PNH is believed to be a disorder caused by a chemical imbalance of the potassium channel at the nerve endings. This imbalance causes muscles to fire involuntarily resulting in muscle fasciculations or twitches. Every human being gets fasciculations from time to time. However, when the condition becomes chronic major issues result because many muscle groups never rest or relax.

My muscles have an additional symptom not seen in PNH patients – they have a contraction issue as well. This is thought to be caused by an imbalance of the calcium channel at the nerve endings. My muscles, especially in the quads, look more like a sponge than liquid when contracting. About a half dozen ailments that can cause this issue came back negative. Hence, the causes for both the PNH and contracting issues remain a mystery and unexplained.

I take the maximum dosage of Carbamazepine daily. It helps to slightly reduce (not eliminate) some symptoms.

My exercise regimen lacked intensity for 5 years after my initial diagnosis. I was satisfied with going through motions. It was all I could handle. It was tough on me because I was an avid mountaineer and I could no longer do this activity without my body giving out.

The last few years I changed my goals from long mountaineering trips to short rock climbs. I also quit running and now only walk or do some short strenuous hikes. I discovered that biking is much easier on my legs. And I also surmised that I can increase intensity but for only several minutes to maybe an hour. I pay dearly for intense workouts later it the day, but I explain to people it is better than just sitting around feeling sorry for myself and wasting away. This change in my exercise program has gotten me to compete again on a bike. I even wrestled competitively again at age 50. My competition days for running are long over – my legs take several days to recover from short jogs and I even have to run “flat footed” (not pushing off the toes) to escape muscle cramps in the calves.

I do not feel like exercising, but I force myself to do something every day even if it is a mild walk. Competition is harder than daily exercise because the excitement, nervousness, and adrenalin work to exasperate symptoms ten-fold. I still have not completely figured out how to deal with CFS and competition. In fact, lack of sleep and muscle issues were so bad it forced me to withdraw from a few competitions.

I am not too sure why I can still exercise while others with the same disorder cannot, but I have a few theories:

Monday, January 19, 2015

The Fairness Inequality (Part III)

Narcissism and political correctness are working to destroy America. Our sense of fairness has gotten more personal and individualized. So much so we are willing to see other people treated unfairly at our own expense. A society that is selfish and can no longer communicate is the worst type of imbalance that can be created in society. Obama’s unilateralism is one example given earlier. But it is impossible for 8 billion completely unique personalities to be treated fairly in their view. Our unwillingness to be compassionate and self-aware simply because we can no longer communicate is creating the biggest imbalance on this planet – me against the world. We are no longer willing to accept a friend’s happiness without being jealous and revolting against them. We can no longer put ourselves in someone else’s shoes to understand their fear, pain, and trouble. We can no longer comprehend commonsense methods. We can no longer debate rationally because we have been biased by TV and media propaganda. We can no longer be respectful towards others even if they have differing viewpoints and philosophies. We blame others for our short comings and have no sense of responsibility and accountability. What’s worse we treat others with different philosophies with hate and distain. In essence, we have become a country of self-centered problem creators instead of problem solvers. In a narcissistic society everyone thinks they are correct 100% of the time and everyone else is wrong 100% of the time. Hence, the belief we are being treated unfairly a large portion of the time.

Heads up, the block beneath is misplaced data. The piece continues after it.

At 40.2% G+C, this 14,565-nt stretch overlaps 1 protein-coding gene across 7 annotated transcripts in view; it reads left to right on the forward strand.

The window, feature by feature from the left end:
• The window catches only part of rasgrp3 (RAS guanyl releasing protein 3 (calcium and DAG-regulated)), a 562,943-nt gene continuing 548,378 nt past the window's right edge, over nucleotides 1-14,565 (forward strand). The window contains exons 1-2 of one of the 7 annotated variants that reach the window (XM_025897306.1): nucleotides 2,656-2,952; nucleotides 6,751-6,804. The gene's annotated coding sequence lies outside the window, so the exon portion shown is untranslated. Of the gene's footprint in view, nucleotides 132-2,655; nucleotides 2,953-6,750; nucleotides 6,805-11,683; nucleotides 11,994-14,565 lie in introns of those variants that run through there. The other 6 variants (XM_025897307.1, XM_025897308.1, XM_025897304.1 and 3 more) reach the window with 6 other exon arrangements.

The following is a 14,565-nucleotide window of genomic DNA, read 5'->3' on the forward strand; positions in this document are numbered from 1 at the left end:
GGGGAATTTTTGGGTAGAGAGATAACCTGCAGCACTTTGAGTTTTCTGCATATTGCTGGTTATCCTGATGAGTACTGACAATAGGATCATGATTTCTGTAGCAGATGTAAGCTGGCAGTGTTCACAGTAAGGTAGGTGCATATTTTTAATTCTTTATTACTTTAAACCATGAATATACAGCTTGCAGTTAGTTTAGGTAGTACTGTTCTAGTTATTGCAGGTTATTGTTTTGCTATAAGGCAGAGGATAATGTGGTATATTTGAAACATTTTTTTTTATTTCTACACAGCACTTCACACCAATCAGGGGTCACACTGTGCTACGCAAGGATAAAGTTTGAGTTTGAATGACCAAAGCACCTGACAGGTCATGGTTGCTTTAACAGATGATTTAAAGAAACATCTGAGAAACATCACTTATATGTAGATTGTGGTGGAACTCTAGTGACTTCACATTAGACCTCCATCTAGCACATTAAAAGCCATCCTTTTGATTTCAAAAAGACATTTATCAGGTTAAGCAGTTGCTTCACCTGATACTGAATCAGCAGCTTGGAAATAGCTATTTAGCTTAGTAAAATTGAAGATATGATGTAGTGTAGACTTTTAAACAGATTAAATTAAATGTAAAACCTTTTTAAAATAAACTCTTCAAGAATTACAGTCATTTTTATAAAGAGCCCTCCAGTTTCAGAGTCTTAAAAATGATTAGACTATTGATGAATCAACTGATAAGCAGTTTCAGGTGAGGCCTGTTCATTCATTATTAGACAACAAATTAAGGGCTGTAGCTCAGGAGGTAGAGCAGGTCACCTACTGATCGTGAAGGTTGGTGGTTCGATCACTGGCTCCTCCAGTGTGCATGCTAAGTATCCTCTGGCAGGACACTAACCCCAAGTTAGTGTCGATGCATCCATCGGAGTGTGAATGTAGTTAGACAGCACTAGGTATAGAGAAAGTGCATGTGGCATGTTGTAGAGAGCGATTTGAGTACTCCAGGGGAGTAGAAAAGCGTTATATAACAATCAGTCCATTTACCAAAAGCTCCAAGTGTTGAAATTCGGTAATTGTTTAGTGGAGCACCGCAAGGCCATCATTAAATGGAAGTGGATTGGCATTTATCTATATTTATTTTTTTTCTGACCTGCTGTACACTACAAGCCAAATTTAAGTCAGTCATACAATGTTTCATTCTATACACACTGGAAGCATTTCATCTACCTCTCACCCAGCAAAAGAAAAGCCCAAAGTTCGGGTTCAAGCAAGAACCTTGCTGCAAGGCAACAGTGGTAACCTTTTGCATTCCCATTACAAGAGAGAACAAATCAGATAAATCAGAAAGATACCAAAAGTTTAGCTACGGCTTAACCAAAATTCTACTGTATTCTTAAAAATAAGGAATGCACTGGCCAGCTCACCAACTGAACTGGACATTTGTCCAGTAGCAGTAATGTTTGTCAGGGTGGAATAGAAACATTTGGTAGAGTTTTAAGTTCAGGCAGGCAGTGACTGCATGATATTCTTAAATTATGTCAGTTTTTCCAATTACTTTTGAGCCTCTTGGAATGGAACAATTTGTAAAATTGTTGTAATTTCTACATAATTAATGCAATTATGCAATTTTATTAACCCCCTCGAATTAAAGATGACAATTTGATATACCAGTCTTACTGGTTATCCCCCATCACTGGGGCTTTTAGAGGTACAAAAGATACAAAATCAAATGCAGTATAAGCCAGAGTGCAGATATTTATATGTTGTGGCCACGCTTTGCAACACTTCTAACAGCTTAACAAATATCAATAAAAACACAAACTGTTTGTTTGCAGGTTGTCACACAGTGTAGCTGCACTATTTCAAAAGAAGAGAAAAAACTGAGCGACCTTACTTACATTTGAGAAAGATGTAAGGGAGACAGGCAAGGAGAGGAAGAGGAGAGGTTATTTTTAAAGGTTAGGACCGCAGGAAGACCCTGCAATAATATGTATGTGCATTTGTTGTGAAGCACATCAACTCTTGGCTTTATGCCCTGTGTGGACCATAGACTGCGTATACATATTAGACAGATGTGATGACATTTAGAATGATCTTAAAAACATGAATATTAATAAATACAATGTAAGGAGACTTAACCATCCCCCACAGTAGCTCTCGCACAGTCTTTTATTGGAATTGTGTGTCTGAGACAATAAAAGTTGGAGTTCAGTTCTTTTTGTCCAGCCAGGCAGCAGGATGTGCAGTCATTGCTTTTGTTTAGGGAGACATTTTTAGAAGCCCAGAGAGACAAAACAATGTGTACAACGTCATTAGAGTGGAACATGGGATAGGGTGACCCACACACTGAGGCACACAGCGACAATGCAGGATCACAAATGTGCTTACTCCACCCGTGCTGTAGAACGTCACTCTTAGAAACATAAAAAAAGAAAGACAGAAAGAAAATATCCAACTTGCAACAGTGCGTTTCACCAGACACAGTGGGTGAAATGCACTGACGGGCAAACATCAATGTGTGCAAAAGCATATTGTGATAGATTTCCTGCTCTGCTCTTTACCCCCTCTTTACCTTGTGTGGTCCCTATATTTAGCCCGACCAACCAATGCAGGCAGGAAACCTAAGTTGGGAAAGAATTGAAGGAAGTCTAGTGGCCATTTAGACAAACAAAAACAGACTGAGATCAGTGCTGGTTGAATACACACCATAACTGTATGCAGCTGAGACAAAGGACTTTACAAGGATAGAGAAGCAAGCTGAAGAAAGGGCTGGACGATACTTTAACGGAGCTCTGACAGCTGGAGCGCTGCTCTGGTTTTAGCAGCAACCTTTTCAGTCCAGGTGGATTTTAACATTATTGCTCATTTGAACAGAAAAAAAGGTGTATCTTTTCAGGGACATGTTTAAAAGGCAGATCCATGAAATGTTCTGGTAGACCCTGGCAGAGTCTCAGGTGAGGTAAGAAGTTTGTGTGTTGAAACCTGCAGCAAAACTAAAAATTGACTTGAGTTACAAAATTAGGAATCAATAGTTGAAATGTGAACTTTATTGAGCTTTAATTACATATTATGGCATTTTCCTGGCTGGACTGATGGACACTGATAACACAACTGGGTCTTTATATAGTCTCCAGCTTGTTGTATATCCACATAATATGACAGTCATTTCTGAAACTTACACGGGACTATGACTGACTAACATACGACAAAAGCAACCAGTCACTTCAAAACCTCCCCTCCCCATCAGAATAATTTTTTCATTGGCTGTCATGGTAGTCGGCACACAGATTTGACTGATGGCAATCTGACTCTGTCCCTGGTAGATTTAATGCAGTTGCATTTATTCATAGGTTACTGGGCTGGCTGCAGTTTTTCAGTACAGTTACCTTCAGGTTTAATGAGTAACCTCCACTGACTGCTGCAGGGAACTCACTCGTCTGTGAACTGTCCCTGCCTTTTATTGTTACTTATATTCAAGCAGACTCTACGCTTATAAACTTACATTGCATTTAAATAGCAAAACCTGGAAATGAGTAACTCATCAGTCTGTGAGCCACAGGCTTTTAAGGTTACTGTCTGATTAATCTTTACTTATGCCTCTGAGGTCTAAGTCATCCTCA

In the name of political correctness and narcissism even when it seems we are doing something good (fair) it is usually unfair. For instance, we have hundreds of charities and government agencies for cancer, diabetes, arthritis, anti-poverty programs, and so forth. This sounds fantastic, but dozens of programs and charities overlap. Instead of pooling resources together to avoid redundancy and to avoid waste and inefficiencies that is not done. Why? Because there is money to be made in charities and government agencies. Besides, there is more power and control for the people running these programs and charities. For instance, there is very little reason to have juvenile arthritis charities as well as arthritis charities but it is done mostly for being political correct and narcissism. Researchers do not want to pool funding, ideas, and research because it is about being the person who finds that invention or hopefully a cure. What is truly unfair is the millions of people dying each day because a cure could have been discovered if we worked together and did not waste money.